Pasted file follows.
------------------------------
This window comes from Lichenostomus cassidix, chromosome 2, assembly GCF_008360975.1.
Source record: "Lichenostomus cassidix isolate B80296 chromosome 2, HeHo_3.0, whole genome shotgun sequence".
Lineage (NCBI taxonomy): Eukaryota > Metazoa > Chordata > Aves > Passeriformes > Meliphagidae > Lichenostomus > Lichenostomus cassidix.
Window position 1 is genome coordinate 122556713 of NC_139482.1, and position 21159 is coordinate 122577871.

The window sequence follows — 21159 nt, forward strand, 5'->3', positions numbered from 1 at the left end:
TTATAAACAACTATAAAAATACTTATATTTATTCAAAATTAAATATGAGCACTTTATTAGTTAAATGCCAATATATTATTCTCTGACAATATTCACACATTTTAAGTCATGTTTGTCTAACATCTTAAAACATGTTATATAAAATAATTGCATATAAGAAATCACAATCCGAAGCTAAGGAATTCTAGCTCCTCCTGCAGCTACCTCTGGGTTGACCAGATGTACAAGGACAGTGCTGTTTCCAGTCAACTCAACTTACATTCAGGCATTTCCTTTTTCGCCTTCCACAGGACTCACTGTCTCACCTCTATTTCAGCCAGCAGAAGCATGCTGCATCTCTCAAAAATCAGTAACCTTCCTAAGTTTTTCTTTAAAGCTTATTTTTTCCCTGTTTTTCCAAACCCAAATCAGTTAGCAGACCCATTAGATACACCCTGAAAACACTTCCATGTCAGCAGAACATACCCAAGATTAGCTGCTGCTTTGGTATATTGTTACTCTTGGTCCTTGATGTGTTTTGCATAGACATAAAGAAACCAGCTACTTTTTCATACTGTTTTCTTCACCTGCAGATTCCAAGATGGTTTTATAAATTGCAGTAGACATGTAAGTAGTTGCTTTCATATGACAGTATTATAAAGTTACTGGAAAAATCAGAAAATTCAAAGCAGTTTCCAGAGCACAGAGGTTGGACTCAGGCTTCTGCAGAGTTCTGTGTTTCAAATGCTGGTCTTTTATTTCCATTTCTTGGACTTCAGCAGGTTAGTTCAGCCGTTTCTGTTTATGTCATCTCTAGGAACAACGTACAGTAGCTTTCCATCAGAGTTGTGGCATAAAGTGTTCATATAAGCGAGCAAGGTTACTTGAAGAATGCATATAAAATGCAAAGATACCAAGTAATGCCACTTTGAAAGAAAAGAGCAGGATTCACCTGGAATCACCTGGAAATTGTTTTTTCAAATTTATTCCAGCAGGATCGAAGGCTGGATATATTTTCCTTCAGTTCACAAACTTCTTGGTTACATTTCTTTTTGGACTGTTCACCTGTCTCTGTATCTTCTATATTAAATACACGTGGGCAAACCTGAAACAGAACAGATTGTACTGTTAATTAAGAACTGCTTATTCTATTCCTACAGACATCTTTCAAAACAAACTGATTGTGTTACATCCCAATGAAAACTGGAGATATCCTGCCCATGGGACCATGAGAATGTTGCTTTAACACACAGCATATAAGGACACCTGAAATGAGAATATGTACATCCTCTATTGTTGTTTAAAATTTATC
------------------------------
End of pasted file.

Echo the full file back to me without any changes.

This window comes from Lichenostomus cassidix, chromosome 2, assembly GCF_008360975.1.
Source record: "Lichenostomus cassidix isolate B80296 chromosome 2, HeHo_3.0, whole genome shotgun sequence".
Lineage (NCBI taxonomy): Eukaryota > Metazoa > Chordata > Aves > Passeriformes > Meliphagidae > Lichenostomus > Lichenostomus cassidix.
Window position 1 is genome coordinate 122556713 of NC_139482.1, and position 21159 is coordinate 122577871.

The window sequence follows — 21159 nt, forward strand, 5'->3', positions numbered from 1 at the left end:
TTATAAACAACTATAAAAATACTTATATTTATTCAAAATTAAATATGAGCACTTTATTAGTTAAATGCCAATATATTATTCTCTGACAATATTCACACATTTTAAGTCATGTTTGTCTAACATCTTAAAACATGTTATATAAAATAATTGCATATAAGAAATCACAATCCGAAGCTAAGGAATTCTAGCTCCTCCTGCAGCTACCTCTGGGTTGACCAGATGTACAAGGACAGTGCTGTTTCCAGTCAACTCAACTTACATTCAGGCATTTCCTTTTTCGCCTTCCACAGGACTCACTGTCTCACCTCTATTTCAGCCAGCAGAAGCATGCTGCATCTCTCAAAAATCAGTAACCTTCCTAAGTTTTTCTTTAAAGCTTATTTTTTCCCTGTTTTTCCAAACCCAAATCAGTTAGCAGACCCATTAGATACACCCTGAAAACACTTCCATGTCAGCAGAACATACCCAAGATTAGCTGCTGCTTTGGTATATTGTTACTCTTGGTCCTTGATGTGTTTTGCATAGACATAAAGAAACCAGCTACTTTTTCATACTGTTTTCTTCACCTGCAGATTCCAAGATGGTTTTATAAATTGCAGTAGACATGTAAGTAGTTGCTTTCATATGACAGTATTATAAAGTTACTGGAAAAATCAGAAAATTCAAAGCAGTTTCCAGAGCACAGAGGTTGGACTCAGGCTTCTGCAGAGTTCTGTGTTTCAAATGCTGGTCTTTTATTTCCATTTCTTGGACTTCAGCAGGTTAGTTCAGCCGTTTCTGTTTATGTCATCTCTAGGAACAACGTACAGTAGCTTTCCATCAGAGTTGTGGCATAAAGTGTTCATATAAGCGAGCAAGGTTACTTGAAGAATGCATATAAAATGCAAAGATACCAAGTAATGCCACTTTGAAAGAAAAGAGCAGGATTCACCTGGAATCACCTGGAAATTGTTTTTTCAAATTTATTCCAGCAGGATCGAAGGCTGGATATATTTTCCTTCAGTTCACAAACTTCTTGGTTACATTTCTTTTTGGACTGTTCACCTGTCTCTGTATCTTCTATATTAAATACACGTGGGCAAACCTGAAACAGAACAGATTGTACTGTTAATTAAGAACTGCTTATTCTATTCCTACAGACATCTTTCAAAACAAACTGATTGTGTTACATCCCAATGAAAACTGGAGATATCCTGCCCATGGGACCATGAGAATGTTGCTTTAACACACAGCATATAAGGACACCTGAAATGAGAATATGTACATCCTCTATTGTTGTTTAAAATTTATC